Last December, according to prosecutors, a man outside Seattle posted a video in which he brandished an AR-15 and identified himself as "Active Shooter 327." The video followed prior online posts referencing attacks on students and Jewish people, and the man had also expressed interest in replicating the 2015 mass shooting by a white supremacist at Emanuel AME Church in Charleston, South Carolina.
Sarah Burd-Sharps is the director of research for Everytown for Gun Safety.
Too often, we hear of these types of threats only after a deadly attack. But in this case, the threats made the news because local law enforcement officials took preventative action, including obtaining a court order that allowed them to temporarily remove 12 guns from the man's possession.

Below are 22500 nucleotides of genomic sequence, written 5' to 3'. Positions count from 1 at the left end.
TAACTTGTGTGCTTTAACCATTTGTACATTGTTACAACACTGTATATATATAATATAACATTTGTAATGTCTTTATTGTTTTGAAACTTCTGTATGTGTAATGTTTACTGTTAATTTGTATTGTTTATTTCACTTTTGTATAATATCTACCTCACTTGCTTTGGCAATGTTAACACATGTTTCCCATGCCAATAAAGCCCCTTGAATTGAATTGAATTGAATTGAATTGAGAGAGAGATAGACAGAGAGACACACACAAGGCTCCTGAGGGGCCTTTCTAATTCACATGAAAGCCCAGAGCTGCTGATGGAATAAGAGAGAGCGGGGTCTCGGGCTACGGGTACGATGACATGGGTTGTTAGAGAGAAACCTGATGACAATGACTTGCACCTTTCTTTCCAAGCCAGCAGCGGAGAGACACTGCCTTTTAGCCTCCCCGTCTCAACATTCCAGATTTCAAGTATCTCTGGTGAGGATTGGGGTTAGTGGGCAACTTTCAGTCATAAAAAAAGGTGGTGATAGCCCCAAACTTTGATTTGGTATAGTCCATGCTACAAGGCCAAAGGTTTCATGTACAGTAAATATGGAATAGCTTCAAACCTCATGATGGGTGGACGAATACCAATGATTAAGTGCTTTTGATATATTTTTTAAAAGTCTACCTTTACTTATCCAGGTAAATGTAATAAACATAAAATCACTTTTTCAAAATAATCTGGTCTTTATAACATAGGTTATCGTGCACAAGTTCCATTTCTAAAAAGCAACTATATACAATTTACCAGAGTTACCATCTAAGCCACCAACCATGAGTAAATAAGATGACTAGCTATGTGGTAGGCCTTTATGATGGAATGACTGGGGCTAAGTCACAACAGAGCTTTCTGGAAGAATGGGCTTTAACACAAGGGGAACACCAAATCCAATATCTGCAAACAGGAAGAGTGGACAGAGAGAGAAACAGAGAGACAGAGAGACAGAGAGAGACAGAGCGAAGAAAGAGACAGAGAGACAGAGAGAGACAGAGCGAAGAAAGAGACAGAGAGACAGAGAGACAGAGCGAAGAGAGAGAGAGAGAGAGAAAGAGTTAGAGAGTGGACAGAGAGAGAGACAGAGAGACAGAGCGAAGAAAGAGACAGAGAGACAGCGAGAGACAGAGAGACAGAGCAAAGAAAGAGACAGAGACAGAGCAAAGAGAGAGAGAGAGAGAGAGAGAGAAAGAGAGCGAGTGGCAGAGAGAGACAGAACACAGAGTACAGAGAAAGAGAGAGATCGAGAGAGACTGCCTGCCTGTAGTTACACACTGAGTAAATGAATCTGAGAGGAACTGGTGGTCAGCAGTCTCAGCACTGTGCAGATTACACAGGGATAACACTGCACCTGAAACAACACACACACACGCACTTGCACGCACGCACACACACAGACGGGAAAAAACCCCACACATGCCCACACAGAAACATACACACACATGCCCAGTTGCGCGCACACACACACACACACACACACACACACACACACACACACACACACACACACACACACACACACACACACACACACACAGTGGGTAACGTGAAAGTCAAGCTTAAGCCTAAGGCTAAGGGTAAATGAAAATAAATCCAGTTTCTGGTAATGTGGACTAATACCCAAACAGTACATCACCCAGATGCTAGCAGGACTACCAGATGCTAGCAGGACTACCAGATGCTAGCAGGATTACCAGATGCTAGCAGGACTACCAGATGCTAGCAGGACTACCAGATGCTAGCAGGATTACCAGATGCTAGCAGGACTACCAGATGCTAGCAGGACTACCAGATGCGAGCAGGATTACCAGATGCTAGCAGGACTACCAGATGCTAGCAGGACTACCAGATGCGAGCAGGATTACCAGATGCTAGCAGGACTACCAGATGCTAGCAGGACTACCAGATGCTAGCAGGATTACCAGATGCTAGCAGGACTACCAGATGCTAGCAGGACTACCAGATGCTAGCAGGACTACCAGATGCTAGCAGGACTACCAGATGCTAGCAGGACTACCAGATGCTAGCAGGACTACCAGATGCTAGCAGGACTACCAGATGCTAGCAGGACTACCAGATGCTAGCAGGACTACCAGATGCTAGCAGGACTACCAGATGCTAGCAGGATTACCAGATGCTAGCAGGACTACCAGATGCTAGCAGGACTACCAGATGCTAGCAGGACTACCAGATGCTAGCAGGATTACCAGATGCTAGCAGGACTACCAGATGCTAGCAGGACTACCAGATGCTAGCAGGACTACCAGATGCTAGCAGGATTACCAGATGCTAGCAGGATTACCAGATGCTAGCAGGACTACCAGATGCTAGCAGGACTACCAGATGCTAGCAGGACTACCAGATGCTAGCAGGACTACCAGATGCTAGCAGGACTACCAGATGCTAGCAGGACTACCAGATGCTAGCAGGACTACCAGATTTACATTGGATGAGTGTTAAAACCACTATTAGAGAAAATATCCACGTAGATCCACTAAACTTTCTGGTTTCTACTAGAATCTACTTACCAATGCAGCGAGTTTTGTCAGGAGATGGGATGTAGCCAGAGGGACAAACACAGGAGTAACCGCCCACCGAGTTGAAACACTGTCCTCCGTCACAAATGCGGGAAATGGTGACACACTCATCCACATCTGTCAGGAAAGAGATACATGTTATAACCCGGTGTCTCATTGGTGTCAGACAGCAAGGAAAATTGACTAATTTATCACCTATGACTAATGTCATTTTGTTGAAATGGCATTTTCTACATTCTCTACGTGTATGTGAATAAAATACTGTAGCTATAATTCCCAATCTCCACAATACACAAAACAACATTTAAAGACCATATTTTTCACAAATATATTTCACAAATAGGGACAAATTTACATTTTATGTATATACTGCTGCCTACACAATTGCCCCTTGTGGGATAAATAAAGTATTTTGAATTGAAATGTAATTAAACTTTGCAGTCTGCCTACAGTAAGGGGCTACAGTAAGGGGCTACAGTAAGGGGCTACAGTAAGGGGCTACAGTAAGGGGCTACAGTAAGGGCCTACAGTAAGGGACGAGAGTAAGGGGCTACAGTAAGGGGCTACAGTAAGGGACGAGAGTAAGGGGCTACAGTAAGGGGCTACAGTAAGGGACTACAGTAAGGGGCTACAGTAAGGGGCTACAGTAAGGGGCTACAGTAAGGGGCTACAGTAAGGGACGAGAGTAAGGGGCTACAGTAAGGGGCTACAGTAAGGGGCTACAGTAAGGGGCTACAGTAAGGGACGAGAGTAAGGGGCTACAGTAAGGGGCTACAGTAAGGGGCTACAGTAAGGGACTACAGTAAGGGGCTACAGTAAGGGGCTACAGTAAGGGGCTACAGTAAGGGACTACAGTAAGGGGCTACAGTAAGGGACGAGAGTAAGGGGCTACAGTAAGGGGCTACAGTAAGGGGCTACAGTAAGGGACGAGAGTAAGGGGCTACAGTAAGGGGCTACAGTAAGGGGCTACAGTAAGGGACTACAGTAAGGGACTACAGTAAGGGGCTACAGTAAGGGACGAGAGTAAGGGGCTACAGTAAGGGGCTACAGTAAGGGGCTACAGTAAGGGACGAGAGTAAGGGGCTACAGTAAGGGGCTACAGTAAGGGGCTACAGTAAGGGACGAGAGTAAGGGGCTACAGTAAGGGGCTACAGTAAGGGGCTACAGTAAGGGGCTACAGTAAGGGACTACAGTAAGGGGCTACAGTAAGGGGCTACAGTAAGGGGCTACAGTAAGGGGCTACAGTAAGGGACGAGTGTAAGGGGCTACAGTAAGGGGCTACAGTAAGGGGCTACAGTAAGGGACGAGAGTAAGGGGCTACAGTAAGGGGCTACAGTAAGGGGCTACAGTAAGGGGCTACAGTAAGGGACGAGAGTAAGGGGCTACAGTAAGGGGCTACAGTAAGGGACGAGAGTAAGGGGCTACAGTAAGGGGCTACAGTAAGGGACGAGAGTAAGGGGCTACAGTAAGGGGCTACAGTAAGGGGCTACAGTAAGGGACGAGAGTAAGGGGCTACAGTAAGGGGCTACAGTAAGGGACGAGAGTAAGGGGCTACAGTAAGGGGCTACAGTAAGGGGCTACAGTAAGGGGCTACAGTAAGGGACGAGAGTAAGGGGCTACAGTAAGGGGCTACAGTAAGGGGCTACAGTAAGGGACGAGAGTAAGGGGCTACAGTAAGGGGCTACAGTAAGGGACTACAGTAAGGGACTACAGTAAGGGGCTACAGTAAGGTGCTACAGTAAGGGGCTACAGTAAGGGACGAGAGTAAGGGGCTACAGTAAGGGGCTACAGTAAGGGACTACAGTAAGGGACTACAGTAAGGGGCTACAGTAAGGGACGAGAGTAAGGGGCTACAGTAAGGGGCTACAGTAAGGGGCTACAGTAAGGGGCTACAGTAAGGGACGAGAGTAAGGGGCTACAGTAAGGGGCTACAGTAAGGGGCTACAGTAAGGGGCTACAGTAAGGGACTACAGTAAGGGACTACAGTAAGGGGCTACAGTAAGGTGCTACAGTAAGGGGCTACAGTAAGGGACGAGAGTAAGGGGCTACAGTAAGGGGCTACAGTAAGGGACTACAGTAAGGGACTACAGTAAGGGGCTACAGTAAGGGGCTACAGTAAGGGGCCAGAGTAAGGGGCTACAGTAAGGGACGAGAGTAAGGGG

Though they rarely make the news, these types of interventions are happening across a growing number of states that have enacted so-called extreme-risk laws. Also frequently called red flag laws, they create a process for petitioning a court for an order that temporarily restricts a person’s access to firearms when there is evidence someone poses an extreme risk to self or others.
Importantly, these policies include robust due process protections. After a petition is filed, the petitioner—typically a family member or law enforcement officer—must prevent evidence to a judge that the person poses a serious risk to themselves or oth ..